Such approaches quickly foundered on taxpayer reluctance, and the cities’ desire for blanket networks to raise their own profiles played into the hands of the companies leading the drive for new telecoms models in the US, with Google as their cheerleader. These, of course, wanted to hasten the introduction of services that followed the PC internet approach, providing flat rate, low cost broadband with open access and with the main revenues geared to advertising.

The interest in municipal Wi-Fi mesh clearly offered a readymade opportunity for Google to demonstrate its ad-driven model and find a delivery network for it, one that did not require lengthy and expensive negotiations for spectrum rights.

Amid the enthusiasm for ad-driven wireless businesses, however, it was notable that those with real experience of city networks remained skeptical – the well respected MobilePro, for instance, backed away from free access/advertising projects, claiming these were unworkable. The future of real city networks may well lie with companies like this, building out systems for cities with genuine underserved communities, and for applications with real ROI such as traffic monitoring – in other words, traditional business models resting on a mixture of public funding and provider tariffs.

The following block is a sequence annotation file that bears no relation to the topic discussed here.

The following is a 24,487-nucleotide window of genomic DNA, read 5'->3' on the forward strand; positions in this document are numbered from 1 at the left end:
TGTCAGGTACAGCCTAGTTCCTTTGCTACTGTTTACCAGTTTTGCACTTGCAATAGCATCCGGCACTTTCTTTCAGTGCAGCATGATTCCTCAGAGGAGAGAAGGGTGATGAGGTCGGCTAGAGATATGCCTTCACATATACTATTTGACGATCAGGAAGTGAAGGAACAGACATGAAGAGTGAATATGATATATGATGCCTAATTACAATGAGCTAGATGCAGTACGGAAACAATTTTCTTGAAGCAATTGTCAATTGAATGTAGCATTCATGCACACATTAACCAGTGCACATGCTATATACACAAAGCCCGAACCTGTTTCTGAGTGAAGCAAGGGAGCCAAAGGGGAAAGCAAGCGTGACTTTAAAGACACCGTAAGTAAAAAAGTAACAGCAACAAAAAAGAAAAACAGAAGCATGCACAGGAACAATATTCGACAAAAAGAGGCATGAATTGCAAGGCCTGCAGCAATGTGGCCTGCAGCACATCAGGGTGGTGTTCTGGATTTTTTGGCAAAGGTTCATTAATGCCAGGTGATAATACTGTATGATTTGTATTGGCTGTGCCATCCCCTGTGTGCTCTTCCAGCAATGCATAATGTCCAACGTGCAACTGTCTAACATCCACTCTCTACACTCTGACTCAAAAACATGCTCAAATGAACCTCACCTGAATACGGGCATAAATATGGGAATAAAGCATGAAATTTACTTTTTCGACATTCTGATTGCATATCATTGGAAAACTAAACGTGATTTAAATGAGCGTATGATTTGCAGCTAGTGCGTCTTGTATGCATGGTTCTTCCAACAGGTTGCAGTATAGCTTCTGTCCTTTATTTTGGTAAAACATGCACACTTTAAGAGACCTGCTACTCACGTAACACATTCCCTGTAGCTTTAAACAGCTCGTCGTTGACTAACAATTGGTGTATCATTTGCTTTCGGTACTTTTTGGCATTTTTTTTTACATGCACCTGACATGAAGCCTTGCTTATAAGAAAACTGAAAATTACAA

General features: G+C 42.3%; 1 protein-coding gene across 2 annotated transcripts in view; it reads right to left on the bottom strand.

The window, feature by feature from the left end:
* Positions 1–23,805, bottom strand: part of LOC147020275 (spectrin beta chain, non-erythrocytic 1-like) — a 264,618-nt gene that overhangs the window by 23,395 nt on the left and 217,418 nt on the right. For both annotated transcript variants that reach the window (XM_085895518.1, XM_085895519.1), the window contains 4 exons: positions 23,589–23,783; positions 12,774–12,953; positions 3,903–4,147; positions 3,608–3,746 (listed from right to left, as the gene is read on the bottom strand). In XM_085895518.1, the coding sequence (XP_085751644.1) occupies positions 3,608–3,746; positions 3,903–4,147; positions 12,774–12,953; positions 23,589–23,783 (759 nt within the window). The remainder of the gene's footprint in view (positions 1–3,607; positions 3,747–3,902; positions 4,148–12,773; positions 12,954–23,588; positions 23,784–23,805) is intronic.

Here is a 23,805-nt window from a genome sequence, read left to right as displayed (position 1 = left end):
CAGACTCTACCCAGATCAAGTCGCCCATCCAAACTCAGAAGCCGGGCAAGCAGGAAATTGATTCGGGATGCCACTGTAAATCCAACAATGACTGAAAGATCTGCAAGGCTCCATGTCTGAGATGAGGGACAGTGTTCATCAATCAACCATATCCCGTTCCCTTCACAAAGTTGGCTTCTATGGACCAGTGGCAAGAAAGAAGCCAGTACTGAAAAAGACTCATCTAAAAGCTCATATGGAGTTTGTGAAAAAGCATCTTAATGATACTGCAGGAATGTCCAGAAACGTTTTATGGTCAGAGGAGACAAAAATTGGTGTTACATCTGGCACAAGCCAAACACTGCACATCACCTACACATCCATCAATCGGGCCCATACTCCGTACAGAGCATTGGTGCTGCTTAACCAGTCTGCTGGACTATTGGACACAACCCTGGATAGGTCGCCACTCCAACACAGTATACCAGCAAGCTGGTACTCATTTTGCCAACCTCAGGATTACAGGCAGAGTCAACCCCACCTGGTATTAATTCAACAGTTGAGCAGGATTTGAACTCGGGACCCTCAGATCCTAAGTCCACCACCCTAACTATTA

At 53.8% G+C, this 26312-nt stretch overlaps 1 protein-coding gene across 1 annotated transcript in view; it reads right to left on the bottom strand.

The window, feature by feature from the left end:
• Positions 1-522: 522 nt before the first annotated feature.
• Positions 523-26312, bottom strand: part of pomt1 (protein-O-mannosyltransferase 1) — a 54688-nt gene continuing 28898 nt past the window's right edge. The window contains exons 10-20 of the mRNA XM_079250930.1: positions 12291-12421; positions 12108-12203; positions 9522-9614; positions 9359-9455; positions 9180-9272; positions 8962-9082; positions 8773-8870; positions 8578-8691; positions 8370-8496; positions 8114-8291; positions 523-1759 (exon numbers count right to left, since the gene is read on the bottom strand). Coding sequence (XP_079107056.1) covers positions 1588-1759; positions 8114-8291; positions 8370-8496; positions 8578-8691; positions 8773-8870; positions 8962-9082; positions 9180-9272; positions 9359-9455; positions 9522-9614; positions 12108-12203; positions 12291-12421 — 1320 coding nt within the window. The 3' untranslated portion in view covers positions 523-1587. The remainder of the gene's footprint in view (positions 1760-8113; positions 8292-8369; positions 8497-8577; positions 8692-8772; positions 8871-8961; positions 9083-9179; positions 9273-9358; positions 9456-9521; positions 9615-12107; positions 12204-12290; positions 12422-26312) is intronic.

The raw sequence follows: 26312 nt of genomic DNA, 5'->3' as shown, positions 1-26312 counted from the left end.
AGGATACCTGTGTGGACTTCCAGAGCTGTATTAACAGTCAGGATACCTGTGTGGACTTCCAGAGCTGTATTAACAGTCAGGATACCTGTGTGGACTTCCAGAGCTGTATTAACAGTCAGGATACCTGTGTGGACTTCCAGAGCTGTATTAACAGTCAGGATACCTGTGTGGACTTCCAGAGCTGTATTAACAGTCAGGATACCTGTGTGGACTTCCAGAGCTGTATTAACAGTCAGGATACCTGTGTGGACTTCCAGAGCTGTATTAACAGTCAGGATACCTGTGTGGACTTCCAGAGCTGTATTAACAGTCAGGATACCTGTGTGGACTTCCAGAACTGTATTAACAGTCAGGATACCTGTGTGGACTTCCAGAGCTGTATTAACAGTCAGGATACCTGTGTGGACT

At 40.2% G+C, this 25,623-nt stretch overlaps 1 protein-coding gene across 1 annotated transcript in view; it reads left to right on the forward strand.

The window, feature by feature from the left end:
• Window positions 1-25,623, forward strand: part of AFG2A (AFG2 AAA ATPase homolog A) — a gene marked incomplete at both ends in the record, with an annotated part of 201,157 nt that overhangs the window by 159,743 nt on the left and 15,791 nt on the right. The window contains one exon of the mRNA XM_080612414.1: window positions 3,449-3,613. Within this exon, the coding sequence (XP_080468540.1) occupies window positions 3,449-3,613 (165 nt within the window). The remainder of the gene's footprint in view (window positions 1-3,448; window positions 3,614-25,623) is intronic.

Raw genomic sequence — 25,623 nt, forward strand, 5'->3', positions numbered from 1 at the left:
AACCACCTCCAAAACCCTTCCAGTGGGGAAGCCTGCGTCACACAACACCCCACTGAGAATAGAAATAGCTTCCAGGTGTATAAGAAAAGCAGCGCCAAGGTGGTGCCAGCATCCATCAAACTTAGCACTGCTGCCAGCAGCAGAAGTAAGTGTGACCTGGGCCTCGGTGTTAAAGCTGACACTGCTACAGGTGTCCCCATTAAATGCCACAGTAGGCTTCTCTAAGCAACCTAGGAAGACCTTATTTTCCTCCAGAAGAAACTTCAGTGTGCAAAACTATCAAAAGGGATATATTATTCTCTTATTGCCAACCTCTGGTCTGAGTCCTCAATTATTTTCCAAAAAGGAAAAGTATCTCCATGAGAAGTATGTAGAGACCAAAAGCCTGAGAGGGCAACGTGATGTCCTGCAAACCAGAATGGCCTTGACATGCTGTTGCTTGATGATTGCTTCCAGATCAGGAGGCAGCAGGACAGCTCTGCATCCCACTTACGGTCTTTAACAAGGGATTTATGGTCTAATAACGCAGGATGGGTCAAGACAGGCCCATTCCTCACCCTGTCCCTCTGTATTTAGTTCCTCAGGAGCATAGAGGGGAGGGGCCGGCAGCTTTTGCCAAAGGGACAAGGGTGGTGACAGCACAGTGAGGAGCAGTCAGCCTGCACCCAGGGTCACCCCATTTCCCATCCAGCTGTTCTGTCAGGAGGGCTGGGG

The problems for implementing the Google approach on unlicensed Wi-Fi boiled down to inadequate technology; high risk spectrum; limited user demand; and conflicting operator requirements. Wi-Fi, for all its merits, is constrained in what it can deliver by its confinement to unlicensed bands, which are subject to interference and poor performance.